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UMass Upsets Cagers, 74-70, As Rhody Special Ices Game

By Douglas E. Schoen

The Rhody Special worked to perfection for the University of Massachusetts Saturday night as they upset Harvard, 74-70, at Amherst.

With the Minutemen leading, 71-68, with 44 seconds left in the game, Harvard put, on a full-court press. Rick Pitino eluded Jean Wilkinson and laid in a length-of-the-court pass from Tom Austin. Wilkinson fouled Pitino and the junior guard converted his free throw, putting the game out of reach.

After the game, UMass coach Jack Leaman said the play Pitino scored on was called "the Rhody Special."

"A couple of years ago Rhode Island used it against us, and ever since then I've employed it in tight situations," Leaman said. "Our guards are instructed that if their man is face guarding them, they are to break for the basket. This time the play worked against UConn last week, it didn't."

In the first half Harvard opened an 11 point lead after 12 minutes of play. They ran their fastbreak to protection during this stretch, with Tony Jenkins hitting consistent from the corner. The Crimson had little trouble with UMass zone press in the early going repeatedly beating it for it for two-on-one and three-on-one break.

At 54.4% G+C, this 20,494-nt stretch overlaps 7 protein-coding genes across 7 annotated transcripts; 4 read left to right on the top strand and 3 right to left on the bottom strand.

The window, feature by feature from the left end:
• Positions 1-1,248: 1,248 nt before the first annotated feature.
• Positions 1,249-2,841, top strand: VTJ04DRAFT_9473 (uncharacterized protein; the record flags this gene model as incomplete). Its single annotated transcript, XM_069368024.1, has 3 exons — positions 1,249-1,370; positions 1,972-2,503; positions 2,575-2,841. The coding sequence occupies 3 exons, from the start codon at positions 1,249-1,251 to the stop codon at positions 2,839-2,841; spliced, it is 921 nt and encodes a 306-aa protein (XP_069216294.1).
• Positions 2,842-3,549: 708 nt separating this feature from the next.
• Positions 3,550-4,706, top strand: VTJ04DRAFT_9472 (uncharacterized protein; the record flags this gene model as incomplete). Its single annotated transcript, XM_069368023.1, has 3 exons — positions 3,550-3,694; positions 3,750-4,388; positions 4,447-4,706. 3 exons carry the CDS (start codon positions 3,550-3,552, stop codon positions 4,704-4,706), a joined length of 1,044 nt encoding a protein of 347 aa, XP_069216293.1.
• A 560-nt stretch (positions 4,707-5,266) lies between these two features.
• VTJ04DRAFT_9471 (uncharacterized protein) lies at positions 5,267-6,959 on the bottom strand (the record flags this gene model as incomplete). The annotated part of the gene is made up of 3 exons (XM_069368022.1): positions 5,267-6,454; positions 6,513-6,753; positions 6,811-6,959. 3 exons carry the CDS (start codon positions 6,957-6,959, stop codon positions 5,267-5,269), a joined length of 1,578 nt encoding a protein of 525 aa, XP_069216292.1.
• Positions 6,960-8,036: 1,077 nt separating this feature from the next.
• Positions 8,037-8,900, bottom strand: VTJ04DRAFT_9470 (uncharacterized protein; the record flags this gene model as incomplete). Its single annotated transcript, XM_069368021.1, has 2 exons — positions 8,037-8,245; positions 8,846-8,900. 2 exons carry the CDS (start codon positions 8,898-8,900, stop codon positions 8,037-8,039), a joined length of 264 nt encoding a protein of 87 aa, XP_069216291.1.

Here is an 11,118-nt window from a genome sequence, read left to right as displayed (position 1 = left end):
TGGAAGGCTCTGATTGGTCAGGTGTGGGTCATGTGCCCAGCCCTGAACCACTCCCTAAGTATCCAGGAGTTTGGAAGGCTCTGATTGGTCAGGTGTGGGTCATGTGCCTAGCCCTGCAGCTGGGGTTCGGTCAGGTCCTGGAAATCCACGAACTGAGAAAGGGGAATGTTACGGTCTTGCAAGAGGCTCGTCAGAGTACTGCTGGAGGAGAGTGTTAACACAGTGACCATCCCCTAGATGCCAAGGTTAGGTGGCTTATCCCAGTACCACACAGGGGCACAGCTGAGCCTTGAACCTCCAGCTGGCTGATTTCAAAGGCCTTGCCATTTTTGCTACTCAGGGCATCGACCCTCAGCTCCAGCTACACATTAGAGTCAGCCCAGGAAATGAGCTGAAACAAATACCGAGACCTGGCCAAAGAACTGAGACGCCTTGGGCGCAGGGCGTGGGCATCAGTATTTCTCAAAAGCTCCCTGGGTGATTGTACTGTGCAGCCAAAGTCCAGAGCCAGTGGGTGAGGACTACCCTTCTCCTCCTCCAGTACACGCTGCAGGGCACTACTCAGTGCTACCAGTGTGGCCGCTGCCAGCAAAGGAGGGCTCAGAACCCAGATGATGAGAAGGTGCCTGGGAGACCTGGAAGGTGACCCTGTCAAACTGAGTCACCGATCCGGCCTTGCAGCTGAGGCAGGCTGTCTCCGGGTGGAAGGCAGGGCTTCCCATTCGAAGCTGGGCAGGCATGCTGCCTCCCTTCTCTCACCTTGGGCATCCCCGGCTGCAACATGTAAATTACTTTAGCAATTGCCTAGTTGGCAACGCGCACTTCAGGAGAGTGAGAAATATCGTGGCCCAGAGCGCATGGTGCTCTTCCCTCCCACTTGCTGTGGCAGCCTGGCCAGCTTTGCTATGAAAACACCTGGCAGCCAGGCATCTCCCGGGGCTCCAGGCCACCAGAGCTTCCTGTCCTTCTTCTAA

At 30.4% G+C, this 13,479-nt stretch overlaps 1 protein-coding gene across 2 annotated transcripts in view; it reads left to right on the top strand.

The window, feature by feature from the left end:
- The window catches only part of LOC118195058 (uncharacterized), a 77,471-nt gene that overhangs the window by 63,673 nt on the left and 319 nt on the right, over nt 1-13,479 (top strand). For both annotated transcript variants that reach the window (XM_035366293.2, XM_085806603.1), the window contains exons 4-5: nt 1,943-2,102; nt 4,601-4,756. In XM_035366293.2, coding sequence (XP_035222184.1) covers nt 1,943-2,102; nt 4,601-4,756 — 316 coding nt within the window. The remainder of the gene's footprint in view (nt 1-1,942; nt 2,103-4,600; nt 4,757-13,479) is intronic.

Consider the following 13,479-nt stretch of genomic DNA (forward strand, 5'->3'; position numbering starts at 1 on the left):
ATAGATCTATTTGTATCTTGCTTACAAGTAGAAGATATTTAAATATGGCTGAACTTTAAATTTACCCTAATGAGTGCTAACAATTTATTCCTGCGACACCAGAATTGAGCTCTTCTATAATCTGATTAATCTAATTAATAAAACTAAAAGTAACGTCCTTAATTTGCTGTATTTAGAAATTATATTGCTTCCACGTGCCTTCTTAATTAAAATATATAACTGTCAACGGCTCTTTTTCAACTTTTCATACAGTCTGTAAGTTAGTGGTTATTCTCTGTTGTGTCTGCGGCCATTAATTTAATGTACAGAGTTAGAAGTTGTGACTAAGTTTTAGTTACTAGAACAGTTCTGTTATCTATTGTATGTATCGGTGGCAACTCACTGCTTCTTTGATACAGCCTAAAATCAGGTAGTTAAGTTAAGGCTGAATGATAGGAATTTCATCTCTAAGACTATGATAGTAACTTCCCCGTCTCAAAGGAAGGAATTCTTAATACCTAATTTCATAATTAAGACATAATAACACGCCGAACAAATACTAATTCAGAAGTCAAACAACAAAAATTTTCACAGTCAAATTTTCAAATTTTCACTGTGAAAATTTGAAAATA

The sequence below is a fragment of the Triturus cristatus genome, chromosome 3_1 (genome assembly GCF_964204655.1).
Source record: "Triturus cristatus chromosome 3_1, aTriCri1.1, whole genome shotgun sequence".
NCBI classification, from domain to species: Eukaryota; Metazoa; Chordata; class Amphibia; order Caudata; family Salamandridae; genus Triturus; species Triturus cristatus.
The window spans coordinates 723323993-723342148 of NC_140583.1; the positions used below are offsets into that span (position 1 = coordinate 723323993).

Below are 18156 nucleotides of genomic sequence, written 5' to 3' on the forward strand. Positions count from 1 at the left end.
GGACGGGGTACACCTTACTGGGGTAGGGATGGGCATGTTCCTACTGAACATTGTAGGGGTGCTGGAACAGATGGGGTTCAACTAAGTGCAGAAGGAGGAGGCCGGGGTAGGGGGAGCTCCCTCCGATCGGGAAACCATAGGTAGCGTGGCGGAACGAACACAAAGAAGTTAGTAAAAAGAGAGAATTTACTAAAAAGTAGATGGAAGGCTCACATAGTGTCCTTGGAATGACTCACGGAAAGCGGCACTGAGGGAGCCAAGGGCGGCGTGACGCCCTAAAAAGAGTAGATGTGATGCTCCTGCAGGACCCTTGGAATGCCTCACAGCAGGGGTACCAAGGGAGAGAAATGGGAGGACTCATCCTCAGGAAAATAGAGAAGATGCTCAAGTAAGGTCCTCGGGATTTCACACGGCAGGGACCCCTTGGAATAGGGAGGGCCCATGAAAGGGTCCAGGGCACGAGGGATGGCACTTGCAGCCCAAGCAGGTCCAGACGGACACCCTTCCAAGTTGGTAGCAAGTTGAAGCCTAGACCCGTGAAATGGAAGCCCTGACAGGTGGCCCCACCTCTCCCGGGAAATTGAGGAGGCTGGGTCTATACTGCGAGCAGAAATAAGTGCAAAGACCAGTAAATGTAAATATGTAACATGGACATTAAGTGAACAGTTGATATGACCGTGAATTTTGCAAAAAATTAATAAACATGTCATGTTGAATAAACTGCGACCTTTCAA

Guarded Replacements

After opening a margin against the Minutemen, coach Bob Harrison took out guards Jim Fitzsimmons and Ken Wolfe and replaced them with Hal Smith and Wilkinson. Umass immediately went into a 1-3-1 zone defense which stopped the Harvard running game and produced a number of turnovers.

Leaman said after the game that he could only use the zone against Harvard with Fitzsimmons out of the game. "I wanted to use the zone against Harvard, because I knew it would help us get control of the game around for us."

By the time Fitzsimmons and Wolfe returned, the momentum had shifted and UMass had cut the lead to 32-29. With A1 Skinner doing most of the damage, the Minutemen opened up a 44.40 halftime lead. Skinner scored 11 points during the stanza.

Tony Jonkins had an excellent first half for the Crimson, pouring in 18 points and pulling down 11 rebounds. James Brown also had 12 points during the half.

Harvard could not get its running game untracked in the second half and UMass opened up a 65-58 lead with seven minutes left in the game. Harvard fought back to within three points but could never cut the margin further.

The defense was not up to par as the Minutemen get numerous uncontested lay-ups and jumpshots. UMass played a disciplined offense which allowed its outmanned front line to get open against the superior Harvard forwards. UMass also rebounded surprisingly well against Harvard, pulling down 55 compared to 52 for the Crimson.

After the game, Harrison, fighting off obvious disappointment, tried to be optimistic. "We made them commit a lot of turnovers and shot only 37 per cent from the field," he said

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